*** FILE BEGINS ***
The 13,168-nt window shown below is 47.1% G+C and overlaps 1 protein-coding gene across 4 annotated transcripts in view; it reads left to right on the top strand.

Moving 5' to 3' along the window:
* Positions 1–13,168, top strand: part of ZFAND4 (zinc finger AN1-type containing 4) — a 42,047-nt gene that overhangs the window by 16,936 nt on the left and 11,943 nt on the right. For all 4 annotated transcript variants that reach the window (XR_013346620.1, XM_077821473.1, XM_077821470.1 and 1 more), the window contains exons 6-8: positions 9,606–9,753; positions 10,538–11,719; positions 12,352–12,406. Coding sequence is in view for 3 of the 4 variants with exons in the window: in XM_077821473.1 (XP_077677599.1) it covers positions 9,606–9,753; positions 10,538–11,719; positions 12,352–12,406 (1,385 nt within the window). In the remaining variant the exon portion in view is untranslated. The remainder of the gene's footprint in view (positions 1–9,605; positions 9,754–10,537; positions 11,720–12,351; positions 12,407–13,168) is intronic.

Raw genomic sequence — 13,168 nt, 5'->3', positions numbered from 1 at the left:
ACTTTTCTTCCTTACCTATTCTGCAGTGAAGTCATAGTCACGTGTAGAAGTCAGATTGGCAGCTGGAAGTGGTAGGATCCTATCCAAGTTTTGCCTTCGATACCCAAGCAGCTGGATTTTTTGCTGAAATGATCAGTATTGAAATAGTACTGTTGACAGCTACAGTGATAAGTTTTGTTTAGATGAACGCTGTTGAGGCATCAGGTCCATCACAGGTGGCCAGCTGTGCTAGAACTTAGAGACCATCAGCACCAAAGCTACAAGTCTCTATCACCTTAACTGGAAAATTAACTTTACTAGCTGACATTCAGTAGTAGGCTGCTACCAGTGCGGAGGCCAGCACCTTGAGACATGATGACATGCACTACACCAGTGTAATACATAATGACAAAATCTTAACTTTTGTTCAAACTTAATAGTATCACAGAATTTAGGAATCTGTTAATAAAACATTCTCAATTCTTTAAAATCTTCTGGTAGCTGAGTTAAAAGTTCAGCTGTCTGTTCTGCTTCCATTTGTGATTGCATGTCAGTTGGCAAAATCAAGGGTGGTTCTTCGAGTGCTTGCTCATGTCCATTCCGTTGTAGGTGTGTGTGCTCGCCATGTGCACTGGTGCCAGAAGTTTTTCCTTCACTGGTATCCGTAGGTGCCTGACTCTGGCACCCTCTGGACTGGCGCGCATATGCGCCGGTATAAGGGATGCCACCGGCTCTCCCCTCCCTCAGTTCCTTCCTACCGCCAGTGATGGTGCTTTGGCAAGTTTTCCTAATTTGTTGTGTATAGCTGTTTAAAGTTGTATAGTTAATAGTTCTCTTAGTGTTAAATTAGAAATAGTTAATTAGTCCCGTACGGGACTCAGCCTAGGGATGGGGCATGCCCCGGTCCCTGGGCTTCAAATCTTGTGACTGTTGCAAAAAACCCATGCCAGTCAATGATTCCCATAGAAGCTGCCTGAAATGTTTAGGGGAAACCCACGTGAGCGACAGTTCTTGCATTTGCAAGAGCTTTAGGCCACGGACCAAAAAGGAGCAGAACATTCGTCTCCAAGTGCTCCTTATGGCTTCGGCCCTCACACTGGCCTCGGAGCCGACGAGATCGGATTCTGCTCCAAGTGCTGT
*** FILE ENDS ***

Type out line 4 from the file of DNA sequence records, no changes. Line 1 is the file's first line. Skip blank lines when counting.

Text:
Raw genomic sequence — 13,168 nt, 5'->3', positions numbered from 1 at the left: